ClearForest Corp. has announced the availability of ClearForest 5.0. The company offers products that read vast amounts of structured and unstructured text; extract relevant information that's specific to users' requirements; and provide visual, interactive, and textual executive summaries. The new 5.0 release adds relationship-analysis tools, industry-specific solution modules, and enhanced database scalability. ClearForest can now tag and analyze Arabic and Hebrew in addition to Western European languages.
Federal agencies as well as pharmaceutical/biotech, publishing, and other research-intensive companies use ClearForest's data-mining solutions to gain access to the critical "knowledge nuggets" buried in their unstructured data. ClearForest is not a search engine, but it can work with them. Its ClearTags platform produces standard tagged XML that can be searched with other software, such as Endeca. Barak Pridor, ClearForest's CEO, calls it a business intelligence solution that provides for the discovery of facts, patterns, trends, and relationships that would otherwise be hidden within an organization's unstructured data. He said: "If you know what you're looking for, use a search tool. If you don't know what you're looking for, use a discovery tool."
Pridor said that the two primary markets for ClearForest are the defense/intelligence community and the publishing field. The company is building into the life sciences and manufacturing markets as well. It had been targeting customers in the financial services space, but that market dried up after 9/11. Since then, the defense/intelligence and homeland security needs of government agencies have given the company a huge boost. The use of ClearForest technology by government agencies is actually pulling along the commercial market.
The FBI joined as a customer in January 2003 and uses ClearForest on 300 analysts' desktops for its counter-terrorism system. A major stock exchange uses ClearForest for a fraud and insider-trading-detection application. Pridor said that the company would be announcing in the next month its first major pharmaceutical company customer.
A major change with the 5.0 release is the uncoupling of ClearForest's platform and application components. Previously, they had been inseparable. The ClearTags Intelligent-Tagging platform employs semantic, statistical, and structural analysis to classify documents and discover pertinent buried entities, events, facts, and relationships, thus producing richly tagged XML. The ClearResearch application then automatically integrates tagged content from multiple sources and delivers visual, interactive summaries. Or, as Pridor says, it "structures the unstructured."
A new Link Analysis query automatically organizes links between entities that are not present in individual documents. The results can give new insight into an organization's data by interpreting the relevant interconnections between disparate bits of information. In other words, Link Analysis finds indirect but important connections. Pridor calls this "connecting the dots." Users can then browse through the links and click to see the supporting documents. For example, they could see the documents that support the discovered relationship between a terrorist group and a charitable organization.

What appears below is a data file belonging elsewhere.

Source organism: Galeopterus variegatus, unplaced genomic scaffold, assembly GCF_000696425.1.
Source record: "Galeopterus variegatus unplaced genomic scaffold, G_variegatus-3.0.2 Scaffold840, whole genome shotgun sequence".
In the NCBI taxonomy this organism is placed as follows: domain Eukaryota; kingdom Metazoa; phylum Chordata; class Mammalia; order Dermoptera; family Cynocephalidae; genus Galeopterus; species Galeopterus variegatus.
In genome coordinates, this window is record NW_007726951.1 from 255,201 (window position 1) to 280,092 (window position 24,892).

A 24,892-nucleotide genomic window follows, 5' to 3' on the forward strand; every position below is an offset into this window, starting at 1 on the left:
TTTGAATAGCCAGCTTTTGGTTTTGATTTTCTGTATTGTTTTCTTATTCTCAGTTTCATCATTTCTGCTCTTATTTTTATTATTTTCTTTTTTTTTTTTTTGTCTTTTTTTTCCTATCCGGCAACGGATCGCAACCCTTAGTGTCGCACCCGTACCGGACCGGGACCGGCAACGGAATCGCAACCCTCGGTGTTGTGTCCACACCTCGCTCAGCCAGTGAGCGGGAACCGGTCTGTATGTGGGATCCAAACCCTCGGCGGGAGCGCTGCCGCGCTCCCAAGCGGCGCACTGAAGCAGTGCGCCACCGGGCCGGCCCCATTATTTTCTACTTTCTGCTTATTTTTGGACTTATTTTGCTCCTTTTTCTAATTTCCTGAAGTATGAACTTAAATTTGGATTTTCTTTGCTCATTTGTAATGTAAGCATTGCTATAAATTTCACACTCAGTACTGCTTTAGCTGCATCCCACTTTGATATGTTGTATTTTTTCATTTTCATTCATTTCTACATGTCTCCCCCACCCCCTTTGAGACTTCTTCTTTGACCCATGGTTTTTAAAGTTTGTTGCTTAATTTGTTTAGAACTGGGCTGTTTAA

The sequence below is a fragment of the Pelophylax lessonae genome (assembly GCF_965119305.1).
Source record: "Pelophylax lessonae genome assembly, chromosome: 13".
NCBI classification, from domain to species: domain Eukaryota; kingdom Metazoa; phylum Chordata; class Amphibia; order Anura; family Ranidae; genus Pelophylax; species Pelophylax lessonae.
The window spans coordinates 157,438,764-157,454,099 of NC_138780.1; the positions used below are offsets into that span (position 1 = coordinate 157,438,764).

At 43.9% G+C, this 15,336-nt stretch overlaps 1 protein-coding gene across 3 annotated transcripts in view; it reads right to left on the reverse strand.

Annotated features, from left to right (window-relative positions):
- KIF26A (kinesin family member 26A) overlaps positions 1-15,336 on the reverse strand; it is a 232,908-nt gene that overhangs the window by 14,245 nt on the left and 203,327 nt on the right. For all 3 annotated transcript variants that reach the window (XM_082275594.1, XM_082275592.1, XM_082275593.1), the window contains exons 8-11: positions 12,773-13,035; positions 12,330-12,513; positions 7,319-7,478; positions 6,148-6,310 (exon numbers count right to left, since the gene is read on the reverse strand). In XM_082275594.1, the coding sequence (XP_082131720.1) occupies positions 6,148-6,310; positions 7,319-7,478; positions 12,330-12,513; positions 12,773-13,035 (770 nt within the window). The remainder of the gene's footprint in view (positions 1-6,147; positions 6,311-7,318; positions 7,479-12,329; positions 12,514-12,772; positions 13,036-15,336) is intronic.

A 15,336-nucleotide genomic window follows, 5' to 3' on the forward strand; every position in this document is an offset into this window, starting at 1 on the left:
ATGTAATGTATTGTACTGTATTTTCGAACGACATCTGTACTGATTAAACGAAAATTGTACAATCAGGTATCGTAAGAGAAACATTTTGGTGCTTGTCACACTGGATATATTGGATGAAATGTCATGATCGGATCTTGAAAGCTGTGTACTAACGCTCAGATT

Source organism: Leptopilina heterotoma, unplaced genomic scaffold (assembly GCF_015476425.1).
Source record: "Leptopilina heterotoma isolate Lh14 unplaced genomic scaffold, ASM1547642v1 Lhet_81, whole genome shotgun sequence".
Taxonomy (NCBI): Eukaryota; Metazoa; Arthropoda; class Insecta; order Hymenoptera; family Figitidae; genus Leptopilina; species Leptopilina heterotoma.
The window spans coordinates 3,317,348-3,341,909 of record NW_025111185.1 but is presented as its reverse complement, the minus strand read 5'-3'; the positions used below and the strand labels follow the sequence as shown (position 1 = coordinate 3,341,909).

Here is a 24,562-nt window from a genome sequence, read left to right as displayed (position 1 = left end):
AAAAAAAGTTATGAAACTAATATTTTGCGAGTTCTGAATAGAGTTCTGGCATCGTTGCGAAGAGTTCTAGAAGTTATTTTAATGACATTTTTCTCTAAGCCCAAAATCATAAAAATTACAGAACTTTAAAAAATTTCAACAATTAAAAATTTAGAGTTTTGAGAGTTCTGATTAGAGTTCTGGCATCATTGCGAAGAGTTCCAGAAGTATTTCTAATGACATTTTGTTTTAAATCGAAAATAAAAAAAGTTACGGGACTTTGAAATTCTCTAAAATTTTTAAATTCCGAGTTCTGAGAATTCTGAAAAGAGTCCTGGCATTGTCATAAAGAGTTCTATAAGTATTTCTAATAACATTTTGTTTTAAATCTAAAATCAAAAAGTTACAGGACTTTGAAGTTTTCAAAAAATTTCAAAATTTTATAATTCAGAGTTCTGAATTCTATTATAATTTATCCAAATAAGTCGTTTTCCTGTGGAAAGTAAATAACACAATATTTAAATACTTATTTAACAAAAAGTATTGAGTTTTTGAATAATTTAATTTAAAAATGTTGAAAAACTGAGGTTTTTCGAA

A new Fact Viewer allows for the search and retrieval of events and relationships without the constraint of explicit keywords. A financial analyst could ask for a list of "all biotech companies that merged or were acquired in the past 6 months," even though the words "merged," "acquired," or "acquisition" might not appear in the source text.
The ClearForest product has added the four new Discovery Modules that provide cost-saving, out-of-the-box text patterns and relationships for applications in life sciences, counterintelligence, intellectual property, and financial services. The expertise in the modules guides the automatic tagging and discovery of the most relevant textual elements to each specific domain or industry. Organizations can incorporate their own expertise as well.
Starting operations in 1998 as Instinct Software, ClearForest was founded by Ronen Feldman, an expert in text-mining, and Yonatan Aumann, an expert in the field of algorithm design and analysis. Their goal was "drastically reducing the time needed to obtain knowledge from information and to improve its relevance and quality." As the company's name signifies, it allows users to obtain a "clear" view of the information "forest."
ClearForest's customers include Thomson Financial, Elsevier Science, Dow Chemical, and the FBI. The company is headquartered in New York, with R&D facilities in Israel and sales offices in Washington, D.C. It currently has 72 employees. ClearForest recently completed its third major round of financing, led by Greylock.